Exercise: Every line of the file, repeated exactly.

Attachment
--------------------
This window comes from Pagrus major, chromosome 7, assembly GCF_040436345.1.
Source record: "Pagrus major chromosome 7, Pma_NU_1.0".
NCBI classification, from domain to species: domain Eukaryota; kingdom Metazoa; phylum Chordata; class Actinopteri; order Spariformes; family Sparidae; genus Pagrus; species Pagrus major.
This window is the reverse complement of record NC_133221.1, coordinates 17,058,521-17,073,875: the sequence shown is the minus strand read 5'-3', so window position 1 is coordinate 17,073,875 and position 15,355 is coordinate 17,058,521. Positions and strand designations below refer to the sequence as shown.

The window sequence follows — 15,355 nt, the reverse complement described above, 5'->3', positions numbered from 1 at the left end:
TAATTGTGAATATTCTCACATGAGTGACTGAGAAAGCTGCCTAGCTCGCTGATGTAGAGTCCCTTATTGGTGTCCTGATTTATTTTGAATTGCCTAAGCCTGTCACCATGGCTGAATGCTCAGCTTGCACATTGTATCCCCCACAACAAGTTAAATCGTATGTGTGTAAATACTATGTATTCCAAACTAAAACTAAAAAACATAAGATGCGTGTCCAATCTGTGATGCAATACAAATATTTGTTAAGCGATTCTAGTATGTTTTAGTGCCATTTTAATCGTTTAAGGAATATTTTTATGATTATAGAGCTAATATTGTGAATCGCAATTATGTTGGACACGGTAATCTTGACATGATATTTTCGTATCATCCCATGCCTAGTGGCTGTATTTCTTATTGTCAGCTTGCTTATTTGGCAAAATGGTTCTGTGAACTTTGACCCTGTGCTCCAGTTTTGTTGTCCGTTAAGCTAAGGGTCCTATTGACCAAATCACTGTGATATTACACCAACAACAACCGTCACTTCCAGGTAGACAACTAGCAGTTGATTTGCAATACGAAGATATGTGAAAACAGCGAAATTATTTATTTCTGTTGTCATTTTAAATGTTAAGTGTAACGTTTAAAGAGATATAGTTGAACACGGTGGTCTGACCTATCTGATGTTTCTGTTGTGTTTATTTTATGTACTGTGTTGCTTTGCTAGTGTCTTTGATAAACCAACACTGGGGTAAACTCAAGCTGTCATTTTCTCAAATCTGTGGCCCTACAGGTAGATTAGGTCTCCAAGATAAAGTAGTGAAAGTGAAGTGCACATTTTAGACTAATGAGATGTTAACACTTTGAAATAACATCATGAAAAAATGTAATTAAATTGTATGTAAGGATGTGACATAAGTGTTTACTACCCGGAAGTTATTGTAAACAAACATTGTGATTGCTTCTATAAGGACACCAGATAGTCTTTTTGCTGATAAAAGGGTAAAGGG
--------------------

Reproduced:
This window comes from Pagrus major, chromosome 7, assembly GCF_040436345.1.
Source record: "Pagrus major chromosome 7, Pma_NU_1.0".
NCBI classification, from domain to species: domain Eukaryota; kingdom Metazoa; phylum Chordata; class Actinopteri; order Spariformes; family Sparidae; genus Pagrus; species Pagrus major.
This window is the reverse complement of record NC_133221.1, coordinates 17,058,521-17,073,875: the sequence shown is the minus strand read 5'-3', so window position 1 is coordinate 17,073,875 and position 15,355 is coordinate 17,058,521. Positions and strand designations below refer to the sequence as shown.

The window sequence follows — 15,355 nt, the reverse complement described above, 5'->3', positions numbered from 1 at the left end:
TAATTGTGAATATTCTCACATGAGTGACTGAGAAAGCTGCCTAGCTCGCTGATGTAGAGTCCCTTATTGGTGTCCTGATTTATTTTGAATTGCCTAAGCCTGTCACCATGGCTGAATGCTCAGCTTGCACATTGTATCCCCCACAACAAGTTAAATCGTATGTGTGTAAATACTATGTATTCCAAACTAAAACTAAAAAACATAAGATGCGTGTCCAATCTGTGATGCAATACAAATATTTGTTAAGCGATTCTAGTATGTTTTAGTGCCATTTTAATCGTTTAAGGAATATTTTTATGATTATAGAGCTAATATTGTGAATCGCAATTATGTTGGACACGGTAATCTTGACATGATATTTTCGTATCATCCCATGCCTAGTGGCTGTATTTCTTATTGTCAGCTTGCTTATTTGGCAAAATGGTTCTGTGAACTTTGACCCTGTGCTCCAGTTTTGTTGTCCGTTAAGCTAAGGGTCCTATTGACCAAATCACTGTGATATTACACCAACAACAACCGTCACTTCCAGGTAGACAACTAGCAGTTGATTTGCAATACGAAGATATGTGAAAACAGCGAAATTATTTATTTCTGTTGTCATTTTAAATGTTAAGTGTAACGTTTAAAGAGATATAGTTGAACACGGTGGTCTGACCTATCTGATGTTTCTGTTGTGTTTATTTTATGTACTGTGTTGCTTTGCTAGTGTCTTTGATAAACCAACACTGGGGTAAACTCAAGCTGTCATTTTCTCAAATCTGTGGCCCTACAGGTAGATTAGGTCTCCAAGATAAAGTAGTGAAAGTGAAGTGCACATTTTAGACTAATGAGATGTTAACACTTTGAAATAACATCATGAAAAAATGTAATTAAATTGTATGTAAGGATGTGACATAAGTGTTTACTACCCGGAAGTTATTGTAAACAAACATTGTGATTGCTTCTATAAGGACACCAGATAGTCTTTTTGCTGATAAAAGGGTAAAGGG